Thursday, 25 April 2013

Key Change Heaven!

I'm gonna stick in Europe's North East for the next song to watch - it's Ukraine. It seems like a long time ago now that they announced it, but they will be represented by Zlata Ognevich and the song "Gravity".

Is it generic? Is it same-y? Have we had it before? That seems to be some of the main criticism facing Zlata and 'Gravity'. Maybe the critiques have a point, I certainly won't argue that this is anything unique in the sense that Only Teardrops is. But that does not make it any less great. Because that what this song is at the end of the day. It's a great entry. Starting on a serious melody, the song goes on to develop into a soothing tune about dreams. And then the beat kicks in. With more power in her voice, Zlata keeps up the meaning in the words and the lyrical composition definitely has a metaphorical tone. Accompany this with a couple of key changes and a few belting notes and you have a very well written and composed song. If Zlata really goes for this on the night, Ukraine could pull it out of the bag and grab their second win in less than 10 years. Especially if this comes somewhere in the night after Denmark. Good Luck to Ukraine!Key

To the rhythm of a CHA CHA!!

Coming in next in this mini series of one's to watch and it's Belarus. After a song change, they've settled on 'Solayoh' by Alyona Lanskaya.

Many Eurovision fans will probably question the motives behind putting this into my "one's to watch". Well if you listen to the song you'll really notice it's appeal - it's a very likable song in the sense that it's a light-hearted number with a catchy chorus that you'll remember when the contest is over - " the rhythm of a CHA CHA!". The melody would appear more to an Eastern/Southern market and so Belarus are likely to pick up some key diaspora voting. However! I have no doubt that with the right staging and draw this song will feature and Belarus could grab their second ever top 10. That makes it sound like they've been entering absolute dribble for years and years on end. Well they have been entering dribble (apart from 2007) but only for 9 years. Solayoh definitely changes that and I really wish Belarus the best of luck with this. In a year where simple catchy songs are less common, they really do stand a chance. Especially with the right draw, you could even see Belarus feature in the race for the grande prize - Denmark might be the favourites but this competition isn't over by a long way.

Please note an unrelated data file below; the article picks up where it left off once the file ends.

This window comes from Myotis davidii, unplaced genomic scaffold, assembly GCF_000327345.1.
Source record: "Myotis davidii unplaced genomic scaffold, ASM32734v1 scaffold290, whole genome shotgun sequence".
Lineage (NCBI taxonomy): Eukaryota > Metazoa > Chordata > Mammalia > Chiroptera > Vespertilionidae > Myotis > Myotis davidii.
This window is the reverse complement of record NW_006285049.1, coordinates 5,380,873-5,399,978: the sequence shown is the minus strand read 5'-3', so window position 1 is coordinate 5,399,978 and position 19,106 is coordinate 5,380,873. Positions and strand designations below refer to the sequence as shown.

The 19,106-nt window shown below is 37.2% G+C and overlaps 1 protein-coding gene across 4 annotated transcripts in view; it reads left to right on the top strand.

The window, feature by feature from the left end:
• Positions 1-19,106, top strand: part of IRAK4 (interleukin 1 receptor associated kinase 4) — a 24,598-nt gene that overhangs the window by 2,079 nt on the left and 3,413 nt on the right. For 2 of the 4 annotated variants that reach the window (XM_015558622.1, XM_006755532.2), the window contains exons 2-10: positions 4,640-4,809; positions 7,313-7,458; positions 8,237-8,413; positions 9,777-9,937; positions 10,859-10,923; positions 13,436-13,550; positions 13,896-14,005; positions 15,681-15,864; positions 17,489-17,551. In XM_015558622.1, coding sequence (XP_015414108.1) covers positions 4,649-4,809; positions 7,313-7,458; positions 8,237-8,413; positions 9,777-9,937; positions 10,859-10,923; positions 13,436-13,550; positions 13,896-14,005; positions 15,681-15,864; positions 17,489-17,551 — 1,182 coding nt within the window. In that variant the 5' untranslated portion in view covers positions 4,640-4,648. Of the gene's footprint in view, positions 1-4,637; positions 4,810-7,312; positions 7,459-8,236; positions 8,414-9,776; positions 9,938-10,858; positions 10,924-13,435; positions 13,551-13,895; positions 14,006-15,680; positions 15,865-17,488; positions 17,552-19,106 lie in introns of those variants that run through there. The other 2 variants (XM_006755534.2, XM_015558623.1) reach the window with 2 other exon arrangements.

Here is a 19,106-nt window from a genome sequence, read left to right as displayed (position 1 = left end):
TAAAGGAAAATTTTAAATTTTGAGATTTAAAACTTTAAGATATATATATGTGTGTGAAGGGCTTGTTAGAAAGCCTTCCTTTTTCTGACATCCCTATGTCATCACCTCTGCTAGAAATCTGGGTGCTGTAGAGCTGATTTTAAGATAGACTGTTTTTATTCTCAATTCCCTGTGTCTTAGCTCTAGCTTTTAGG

Please do not feed me your love.

Up next is another song which is doing well, and yet again, it's from Scandinavia. This time it's Norway.

Well again, this is something which has a unique appeal. Norway are represented by Margaret Berger and the song 'I Feed You My Love'. The lyrics are something a little different, and like Denmark they are fairly metaphorical and they do make you think. This song absolutely dominated Norway's National Selection - almost beating it's opponents in the final by double the score. In online polls and with the bookies, this has fallen up short to Denmark on numerous occasions. The song has an edgy opener, fitting in with current musical themes sweeping across Europe, yet despite this, I feel the song lacks any depth. Yes the lyrics are interesting enough, and it definitely has a more modern melody, but I personally feel that you are always waiting for that big "umph" - and it just never comes! There is so much build up... to nothing! In my opinion, I find the song fairly boring, but people like it. Fans all across Europe keep voting for it in polls and the song was written by 'MachoPsycho' who have a pretty impressive collaborating history, and so you know that the entry will be accessible and popular. A definite final placement, but where it features in the running order will determine how well this song does. Nevertheless, if Norway place near the end, I still don't believe that this is a winner despite the raving reviews. Don't get me wrong, this is good, just not 'great'.


Last year, I did an in-depth look at all songs. This year is a much more laid back approach.
This series is all about the songs to watch!

There's no better way to start than with this year's big favourite: Denmark!

Denmark are represented this year by Emmelie de Forest. After winning the Danish National Selection, she became an immediate favourite with 'Only Teardrops'. And it's easy to see why. The song is very, very catchy! I believe it is some sort of whistle or a thife which is the repeated instrument through the song - but it doesn't matter what it is. The inclusion of the instrument adds a certain unique appeal to the song. The lyrics also are appealing - they are metaphorical lyrics which make you think. For example, the opening line is, "the sky is red tonight". On Saturday night, it would be wrong to say that this won't feature. However, maybe this is the wrong year for Only Teardrops. There are a fair few songs with similar lyrics and melodies, and so I believe that it won't be a tear away winner - and that's if this even does go on to win. Nevertheless, a cracking song by a young artist with a bright future. It's no 'Euphoria', but it's definitely something worth remembering.
Denmark lead many online fan polls - check out 'escnation' and 'escstats' for example.
They also are the bookies favourites. For this, it's probably worth just going on oddschecker or a similar odds comparison website.